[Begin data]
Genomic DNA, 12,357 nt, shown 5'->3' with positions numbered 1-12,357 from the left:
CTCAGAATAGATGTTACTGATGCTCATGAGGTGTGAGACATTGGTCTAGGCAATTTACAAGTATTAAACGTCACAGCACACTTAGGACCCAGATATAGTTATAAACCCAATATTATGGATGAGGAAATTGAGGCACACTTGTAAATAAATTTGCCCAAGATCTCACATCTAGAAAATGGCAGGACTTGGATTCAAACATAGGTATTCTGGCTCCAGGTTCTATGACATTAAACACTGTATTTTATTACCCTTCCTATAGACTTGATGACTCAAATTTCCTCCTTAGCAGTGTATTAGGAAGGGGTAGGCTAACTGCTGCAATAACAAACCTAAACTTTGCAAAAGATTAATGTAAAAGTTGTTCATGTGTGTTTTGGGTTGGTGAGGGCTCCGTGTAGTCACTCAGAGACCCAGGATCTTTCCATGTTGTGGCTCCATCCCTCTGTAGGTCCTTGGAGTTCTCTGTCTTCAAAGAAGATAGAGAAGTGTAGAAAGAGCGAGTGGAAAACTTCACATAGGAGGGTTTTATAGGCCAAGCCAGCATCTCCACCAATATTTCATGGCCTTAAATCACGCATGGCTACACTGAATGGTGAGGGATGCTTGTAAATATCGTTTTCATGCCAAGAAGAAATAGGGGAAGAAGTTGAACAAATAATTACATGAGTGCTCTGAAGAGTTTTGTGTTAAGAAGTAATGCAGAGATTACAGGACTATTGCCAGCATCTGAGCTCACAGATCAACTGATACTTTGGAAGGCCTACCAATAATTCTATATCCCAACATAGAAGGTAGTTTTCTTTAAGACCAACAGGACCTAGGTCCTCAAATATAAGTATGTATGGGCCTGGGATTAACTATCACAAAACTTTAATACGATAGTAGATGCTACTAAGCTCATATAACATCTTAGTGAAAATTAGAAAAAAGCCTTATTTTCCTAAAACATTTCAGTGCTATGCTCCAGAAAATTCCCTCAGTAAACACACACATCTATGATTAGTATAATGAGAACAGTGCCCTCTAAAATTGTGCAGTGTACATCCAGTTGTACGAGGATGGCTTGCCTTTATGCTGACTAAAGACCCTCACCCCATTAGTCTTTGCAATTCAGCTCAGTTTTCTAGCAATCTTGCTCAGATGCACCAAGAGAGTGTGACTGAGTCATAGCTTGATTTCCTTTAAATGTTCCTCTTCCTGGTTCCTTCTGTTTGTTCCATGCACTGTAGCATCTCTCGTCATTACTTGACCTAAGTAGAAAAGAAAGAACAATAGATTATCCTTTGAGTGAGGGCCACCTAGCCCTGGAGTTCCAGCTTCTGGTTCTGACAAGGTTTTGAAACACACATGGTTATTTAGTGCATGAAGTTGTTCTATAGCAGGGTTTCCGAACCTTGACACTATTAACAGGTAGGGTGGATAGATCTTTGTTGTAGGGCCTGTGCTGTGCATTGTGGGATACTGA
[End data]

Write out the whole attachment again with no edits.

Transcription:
Genomic DNA, 12,357 nt, shown 5'->3' with positions numbered 1-12,357 from the left:
CTCAGAATAGATGTTACTGATGCTCATGAGGTGTGAGACATTGGTCTAGGCAATTTACAAGTATTAAACGTCACAGCACACTTAGGACCCAGATATAGTTATAAACCCAATATTATGGATGAGGAAATTGAGGCACACTTGTAAATAAATTTGCCCAAGATCTCACATCTAGAAAATGGCAGGACTTGGATTCAAACATAGGTATTCTGGCTCCAGGTTCTATGACATTAAACACTGTATTTTATTACCCTTCCTATAGACTTGATGACTCAAATTTCCTCCTTAGCAGTGTATTAGGAAGGGGTAGGCTAACTGCTGCAATAACAAACCTAAACTTTGCAAAAGATTAATGTAAAAGTTGTTCATGTGTGTTTTGGGTTGGTGAGGGCTCCGTGTAGTCACTCAGAGACCCAGGATCTTTCCATGTTGTGGCTCCATCCCTCTGTAGGTCCTTGGAGTTCTCTGTCTTCAAAGAAGATAGAGAAGTGTAGAAAGAGCGAGTGGAAAACTTCACATAGGAGGGTTTTATAGGCCAAGCCAGCATCTCCACCAATATTTCATGGCCTTAAATCACGCATGGCTACACTGAATGGTGAGGGATGCTTGTAAATATCGTTTTCATGCCAAGAAGAAATAGGGGAAGAAGTTGAACAAATAATTACATGAGTGCTCTGAAGAGTTTTGTGTTAAGAAGTAATGCAGAGATTACAGGACTATTGCCAGCATCTGAGCTCACAGATCAACTGATACTTTGGAAGGCCTACCAATAATTCTATATCCCAACATAGAAGGTAGTTTTCTTTAAGACCAACAGGACCTAGGTCCTCAAATATAAGTATGTATGGGCCTGGGATTAACTATCACAAAACTTTAATACGATAGTAGATGCTACTAAGCTCATATAACATCTTAGTGAAAATTAGAAAAAAGCCTTATTTTCCTAAAACATTTCAGTGCTATGCTCCAGAAAATTCCCTCAGTAAACACACACATCTATGATTAGTATAATGAGAACAGTGCCCTCTAAAATTGTGCAGTGTACATCCAGTTGTACGAGGATGGCTTGCCTTTATGCTGACTAAAGACCCTCACCCCATTAGTCTTTGCAATTCAGCTCAGTTTTCTAGCAATCTTGCTCAGATGCACCAAGAGAGTGTGACTGAGTCATAGCTTGATTTCCTTTAAATGTTCCTCTTCCTGGTTCCTTCTGTTTGTTCCATGCACTGTAGCATCTCTCGTCATTACTTGACCTAAGTAGAAAAGAAAGAACAATAGATTATCCTTTGAGTGAGGGCCACCTAGCCCTGGAGTTCCAGCTTCTGGTTCTGACAAGGTTTTGAAACACACATGGTTATTTAGTGCATGAAGTTGTTCTATAGCAGGGTTTCCGAACCTTGACACTATTAACAGGTAGGGTGGATAGATCTTTGTTGTAGGGCCTGTGCTGTGCATTGTGGGATACTGA